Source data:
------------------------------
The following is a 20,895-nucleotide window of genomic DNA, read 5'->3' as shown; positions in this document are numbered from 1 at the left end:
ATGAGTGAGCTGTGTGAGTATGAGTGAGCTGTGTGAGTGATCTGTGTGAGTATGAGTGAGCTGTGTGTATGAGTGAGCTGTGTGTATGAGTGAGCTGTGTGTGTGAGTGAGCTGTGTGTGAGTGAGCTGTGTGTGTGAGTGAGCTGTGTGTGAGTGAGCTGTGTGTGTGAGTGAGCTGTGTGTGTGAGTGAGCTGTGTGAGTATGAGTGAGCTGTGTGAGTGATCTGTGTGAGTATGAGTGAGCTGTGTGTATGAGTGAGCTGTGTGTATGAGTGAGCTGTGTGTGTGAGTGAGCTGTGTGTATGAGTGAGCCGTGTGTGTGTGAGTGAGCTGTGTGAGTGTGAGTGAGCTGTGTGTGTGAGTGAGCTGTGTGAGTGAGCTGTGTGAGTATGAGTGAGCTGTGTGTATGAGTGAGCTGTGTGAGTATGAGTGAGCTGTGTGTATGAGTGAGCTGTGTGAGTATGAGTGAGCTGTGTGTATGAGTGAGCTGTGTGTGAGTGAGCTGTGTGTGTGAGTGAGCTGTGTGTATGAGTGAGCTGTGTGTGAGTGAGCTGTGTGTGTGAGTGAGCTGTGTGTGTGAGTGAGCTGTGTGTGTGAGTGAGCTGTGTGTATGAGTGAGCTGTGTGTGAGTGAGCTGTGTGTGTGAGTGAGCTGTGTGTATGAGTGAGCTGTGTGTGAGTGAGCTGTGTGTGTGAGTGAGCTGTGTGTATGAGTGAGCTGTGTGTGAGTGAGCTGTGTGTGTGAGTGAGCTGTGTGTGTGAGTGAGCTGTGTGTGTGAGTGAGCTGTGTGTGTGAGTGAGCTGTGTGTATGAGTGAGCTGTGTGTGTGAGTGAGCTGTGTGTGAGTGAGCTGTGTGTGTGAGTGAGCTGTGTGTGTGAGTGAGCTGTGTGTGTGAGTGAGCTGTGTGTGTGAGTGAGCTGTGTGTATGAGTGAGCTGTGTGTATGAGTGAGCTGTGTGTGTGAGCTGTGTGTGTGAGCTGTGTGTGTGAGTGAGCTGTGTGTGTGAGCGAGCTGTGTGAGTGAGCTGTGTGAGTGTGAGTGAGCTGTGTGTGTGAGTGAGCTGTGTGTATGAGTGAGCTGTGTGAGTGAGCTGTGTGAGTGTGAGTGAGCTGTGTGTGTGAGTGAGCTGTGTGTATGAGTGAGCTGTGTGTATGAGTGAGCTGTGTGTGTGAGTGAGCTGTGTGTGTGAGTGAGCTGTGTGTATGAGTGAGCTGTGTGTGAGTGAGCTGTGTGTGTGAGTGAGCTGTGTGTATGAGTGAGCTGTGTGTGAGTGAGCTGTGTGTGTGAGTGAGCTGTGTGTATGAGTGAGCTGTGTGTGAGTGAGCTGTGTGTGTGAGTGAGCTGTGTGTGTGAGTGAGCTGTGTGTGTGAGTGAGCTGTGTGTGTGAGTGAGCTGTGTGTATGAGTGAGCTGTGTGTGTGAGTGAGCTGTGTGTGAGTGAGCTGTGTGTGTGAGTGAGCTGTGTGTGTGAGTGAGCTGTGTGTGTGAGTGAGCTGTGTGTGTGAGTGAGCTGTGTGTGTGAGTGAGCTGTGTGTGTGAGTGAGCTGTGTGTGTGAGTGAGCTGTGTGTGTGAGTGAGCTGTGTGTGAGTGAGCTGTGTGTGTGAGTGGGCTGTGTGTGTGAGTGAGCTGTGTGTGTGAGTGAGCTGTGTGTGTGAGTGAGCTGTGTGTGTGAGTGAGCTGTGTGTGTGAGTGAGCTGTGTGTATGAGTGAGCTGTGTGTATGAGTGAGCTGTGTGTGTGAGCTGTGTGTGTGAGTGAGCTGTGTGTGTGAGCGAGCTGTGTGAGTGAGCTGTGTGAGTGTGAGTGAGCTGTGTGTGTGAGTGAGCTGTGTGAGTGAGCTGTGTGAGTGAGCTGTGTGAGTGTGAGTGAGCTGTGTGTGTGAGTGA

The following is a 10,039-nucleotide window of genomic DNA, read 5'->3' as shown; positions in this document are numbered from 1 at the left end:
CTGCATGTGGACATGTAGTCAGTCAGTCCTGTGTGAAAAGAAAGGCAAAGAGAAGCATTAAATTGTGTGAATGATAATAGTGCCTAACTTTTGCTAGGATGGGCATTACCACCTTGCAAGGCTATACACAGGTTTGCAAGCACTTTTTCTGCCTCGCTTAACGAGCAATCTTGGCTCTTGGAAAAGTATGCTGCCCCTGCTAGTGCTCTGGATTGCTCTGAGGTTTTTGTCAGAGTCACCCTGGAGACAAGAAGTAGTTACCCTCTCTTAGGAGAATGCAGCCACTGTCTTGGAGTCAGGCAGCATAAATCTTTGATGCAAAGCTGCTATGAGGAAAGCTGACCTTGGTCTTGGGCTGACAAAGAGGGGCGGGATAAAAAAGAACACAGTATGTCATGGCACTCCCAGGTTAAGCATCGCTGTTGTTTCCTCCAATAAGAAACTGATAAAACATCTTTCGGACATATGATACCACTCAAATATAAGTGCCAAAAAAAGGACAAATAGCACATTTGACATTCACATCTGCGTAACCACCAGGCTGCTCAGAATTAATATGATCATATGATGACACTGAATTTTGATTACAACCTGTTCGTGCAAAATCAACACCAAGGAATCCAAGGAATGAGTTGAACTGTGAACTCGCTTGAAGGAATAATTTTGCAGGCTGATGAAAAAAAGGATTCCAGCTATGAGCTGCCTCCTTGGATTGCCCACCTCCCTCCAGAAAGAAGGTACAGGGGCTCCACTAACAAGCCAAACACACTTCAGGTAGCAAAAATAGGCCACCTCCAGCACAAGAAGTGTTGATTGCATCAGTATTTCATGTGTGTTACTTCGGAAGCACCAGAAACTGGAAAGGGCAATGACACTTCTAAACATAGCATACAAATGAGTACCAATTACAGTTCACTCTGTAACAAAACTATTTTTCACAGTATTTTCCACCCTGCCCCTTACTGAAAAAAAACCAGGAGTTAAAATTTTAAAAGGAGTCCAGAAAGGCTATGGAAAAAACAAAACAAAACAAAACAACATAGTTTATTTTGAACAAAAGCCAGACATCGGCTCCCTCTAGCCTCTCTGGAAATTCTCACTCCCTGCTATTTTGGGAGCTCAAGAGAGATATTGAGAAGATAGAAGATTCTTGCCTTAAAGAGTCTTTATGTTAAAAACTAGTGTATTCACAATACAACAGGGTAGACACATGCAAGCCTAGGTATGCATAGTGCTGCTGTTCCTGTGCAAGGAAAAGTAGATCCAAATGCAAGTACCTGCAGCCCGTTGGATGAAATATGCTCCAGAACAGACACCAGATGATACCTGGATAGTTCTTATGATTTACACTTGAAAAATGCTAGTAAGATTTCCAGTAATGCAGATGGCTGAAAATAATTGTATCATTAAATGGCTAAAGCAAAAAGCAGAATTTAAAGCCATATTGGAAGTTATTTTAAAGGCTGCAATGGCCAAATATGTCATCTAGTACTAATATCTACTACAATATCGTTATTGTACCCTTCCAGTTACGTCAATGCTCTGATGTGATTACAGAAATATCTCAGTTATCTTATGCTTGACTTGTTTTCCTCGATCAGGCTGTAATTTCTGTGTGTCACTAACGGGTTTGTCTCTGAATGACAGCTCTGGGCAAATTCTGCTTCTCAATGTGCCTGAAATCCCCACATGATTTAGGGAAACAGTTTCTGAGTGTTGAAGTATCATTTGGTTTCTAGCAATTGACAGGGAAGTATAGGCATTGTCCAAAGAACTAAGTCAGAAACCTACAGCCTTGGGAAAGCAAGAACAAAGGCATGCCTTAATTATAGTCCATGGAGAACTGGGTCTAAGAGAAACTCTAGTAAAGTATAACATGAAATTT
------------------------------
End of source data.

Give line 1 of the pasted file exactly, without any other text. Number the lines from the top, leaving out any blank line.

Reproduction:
The following is a 20,895-nucleotide window of genomic DNA, read 5'->3' as shown; positions in this document are numbered from 1 at the left end: